At the 2018 Media Insights and Engagement Conference, Marc Normand and Lyndsey Albertson of Disney-ABC Television continued their discussion of co-viewing, a topic Disney-ABC have been exploring for a number of years.
Aside from the obvious implications of co-viewing to Disney’s kids- and family-oriented content, co-viewing is important to the much of the general industry for several reasons:
- Three quarters of viewing can be classified as a co-viewing experience
- Without consideration of the co-viewing audience, particularly for digital, a sizable chunk of viewers (and money) are being left on the table
- Co-viewing can often enhance and increase engagement with the content
According to the Disney-ABC study, viewing dynamics change when there is co-viewing – there is more live viewing and more viewing on larger screens. These findings make sense; content impelling co-viewing can often be of the “water cooler” variety. And, of course, more people watching a program the bigger the room, and typically the larger the screen.
Perhaps the most notable finding in the presentation was the concept of “convergent” viewing. Typical definitions of viewing would split the audience into 47% co-viewing and 53% alone viewing; however, Disney-ABC proposes splitting the latter “alone” category into “truly alone” and “convergent” categories. Convergent viewing is that which may be viewed solo but is discussed with others, either remotely at time of viewing or after the fact either in person or via todays other options like social media. It’s not viewing together but “together-ish.” Truly alone viewing is just that; one watches but doesn’t discuss the programs with others.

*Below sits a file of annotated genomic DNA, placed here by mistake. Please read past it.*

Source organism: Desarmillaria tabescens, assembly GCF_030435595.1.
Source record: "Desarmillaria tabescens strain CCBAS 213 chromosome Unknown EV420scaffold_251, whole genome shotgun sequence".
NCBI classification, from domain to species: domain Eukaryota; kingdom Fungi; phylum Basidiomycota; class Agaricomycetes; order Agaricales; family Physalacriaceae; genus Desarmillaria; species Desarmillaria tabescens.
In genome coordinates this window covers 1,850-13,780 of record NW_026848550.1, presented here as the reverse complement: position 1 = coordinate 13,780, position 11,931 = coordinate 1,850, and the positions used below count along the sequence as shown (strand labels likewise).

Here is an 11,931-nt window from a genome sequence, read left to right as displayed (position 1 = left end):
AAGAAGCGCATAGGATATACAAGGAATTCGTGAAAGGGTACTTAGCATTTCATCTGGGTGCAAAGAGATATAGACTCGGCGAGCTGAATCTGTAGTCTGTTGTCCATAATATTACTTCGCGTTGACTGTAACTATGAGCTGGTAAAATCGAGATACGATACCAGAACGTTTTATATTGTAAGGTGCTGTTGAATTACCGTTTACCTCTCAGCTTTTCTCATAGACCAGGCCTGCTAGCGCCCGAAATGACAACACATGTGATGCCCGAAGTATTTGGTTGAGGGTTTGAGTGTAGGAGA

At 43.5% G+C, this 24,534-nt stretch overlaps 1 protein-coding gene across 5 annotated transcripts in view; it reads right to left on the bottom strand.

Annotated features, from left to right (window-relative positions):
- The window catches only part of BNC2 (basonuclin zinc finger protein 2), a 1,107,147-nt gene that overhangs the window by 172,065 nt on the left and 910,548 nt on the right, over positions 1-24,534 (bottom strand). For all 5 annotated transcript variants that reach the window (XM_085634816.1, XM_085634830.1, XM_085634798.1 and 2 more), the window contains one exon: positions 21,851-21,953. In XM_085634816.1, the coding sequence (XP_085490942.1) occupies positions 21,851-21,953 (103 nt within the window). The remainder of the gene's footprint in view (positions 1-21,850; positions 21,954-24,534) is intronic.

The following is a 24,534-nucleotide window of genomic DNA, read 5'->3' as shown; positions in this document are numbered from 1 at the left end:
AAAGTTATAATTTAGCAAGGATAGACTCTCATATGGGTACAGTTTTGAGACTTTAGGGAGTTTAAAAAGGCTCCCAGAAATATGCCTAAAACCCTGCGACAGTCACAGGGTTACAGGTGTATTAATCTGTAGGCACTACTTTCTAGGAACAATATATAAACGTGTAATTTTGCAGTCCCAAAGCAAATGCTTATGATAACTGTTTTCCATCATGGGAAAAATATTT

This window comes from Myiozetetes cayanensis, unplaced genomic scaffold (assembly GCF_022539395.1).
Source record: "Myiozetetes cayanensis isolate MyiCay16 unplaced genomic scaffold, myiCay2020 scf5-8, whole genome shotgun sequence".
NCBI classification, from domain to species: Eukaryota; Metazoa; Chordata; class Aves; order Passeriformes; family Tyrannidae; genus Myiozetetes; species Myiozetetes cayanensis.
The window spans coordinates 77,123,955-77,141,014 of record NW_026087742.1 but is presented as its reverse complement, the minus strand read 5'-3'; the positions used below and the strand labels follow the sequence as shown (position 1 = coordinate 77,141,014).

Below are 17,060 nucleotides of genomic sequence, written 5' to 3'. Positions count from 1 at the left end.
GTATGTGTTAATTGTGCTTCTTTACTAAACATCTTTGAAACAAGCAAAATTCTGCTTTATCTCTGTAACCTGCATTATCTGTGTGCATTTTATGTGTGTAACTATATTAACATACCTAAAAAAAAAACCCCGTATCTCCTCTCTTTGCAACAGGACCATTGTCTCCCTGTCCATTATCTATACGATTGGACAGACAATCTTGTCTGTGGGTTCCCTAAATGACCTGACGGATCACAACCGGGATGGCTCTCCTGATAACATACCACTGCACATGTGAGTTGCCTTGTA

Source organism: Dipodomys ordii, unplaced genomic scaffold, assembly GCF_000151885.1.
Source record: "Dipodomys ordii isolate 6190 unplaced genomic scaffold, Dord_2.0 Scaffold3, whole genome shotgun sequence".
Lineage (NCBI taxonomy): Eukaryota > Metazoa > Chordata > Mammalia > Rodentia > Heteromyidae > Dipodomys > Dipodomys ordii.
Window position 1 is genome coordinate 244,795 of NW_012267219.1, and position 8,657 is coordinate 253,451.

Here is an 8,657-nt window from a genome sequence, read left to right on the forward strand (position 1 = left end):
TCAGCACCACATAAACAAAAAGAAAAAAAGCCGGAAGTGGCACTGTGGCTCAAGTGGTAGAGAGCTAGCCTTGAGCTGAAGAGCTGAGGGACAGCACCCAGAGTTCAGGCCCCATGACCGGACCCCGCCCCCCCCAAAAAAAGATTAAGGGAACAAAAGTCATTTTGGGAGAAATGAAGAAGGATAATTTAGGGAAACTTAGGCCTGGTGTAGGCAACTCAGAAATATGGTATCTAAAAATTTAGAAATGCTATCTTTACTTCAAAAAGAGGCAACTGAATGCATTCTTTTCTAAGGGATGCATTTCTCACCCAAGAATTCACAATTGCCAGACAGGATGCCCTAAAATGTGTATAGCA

If these definitions are put into place, then by Disney-ABC’s calculations, program viewing falls out to be 47% co-viewing, 21% convergent viewing, and 32% truly alone viewing. Thus two thirds (68%) of viewing falls into Disney-ABC’s “together-ish” classification.
The benefits of together-ish viewing for both programmers and marketers is shown by survey results that indicate engagement with both programs and ads are significantly greater than for truly alone viewing, emphasizing the importance of measurement systems to include co-viewing as a standard measure. While the television currency measures this (if the other household members or guests in the room are entered into the meter), no digital measure captures this – whether it’s streaming on smartphones, tablets, or connected TVs.
It may be some time before co-viewing is measured as standard across all viewing, if for no other reason than it could require the shift of digital measures to being a true persons measure rather than being a device measure attributed to people. The likely outcome is a long road, like we saw for out-of-home viewing; a need for custom measures to fill in the gaps until enough momentum builds to make measurement of co-viewing technically and financially viable for measurement vendors.
About the Author: David is an award-winning media research expert, providing clients with insights into media adoption and use for over 23 years. He is currently principal of TiceVision LLC, a media consultancy. He can be reached at email@example.com.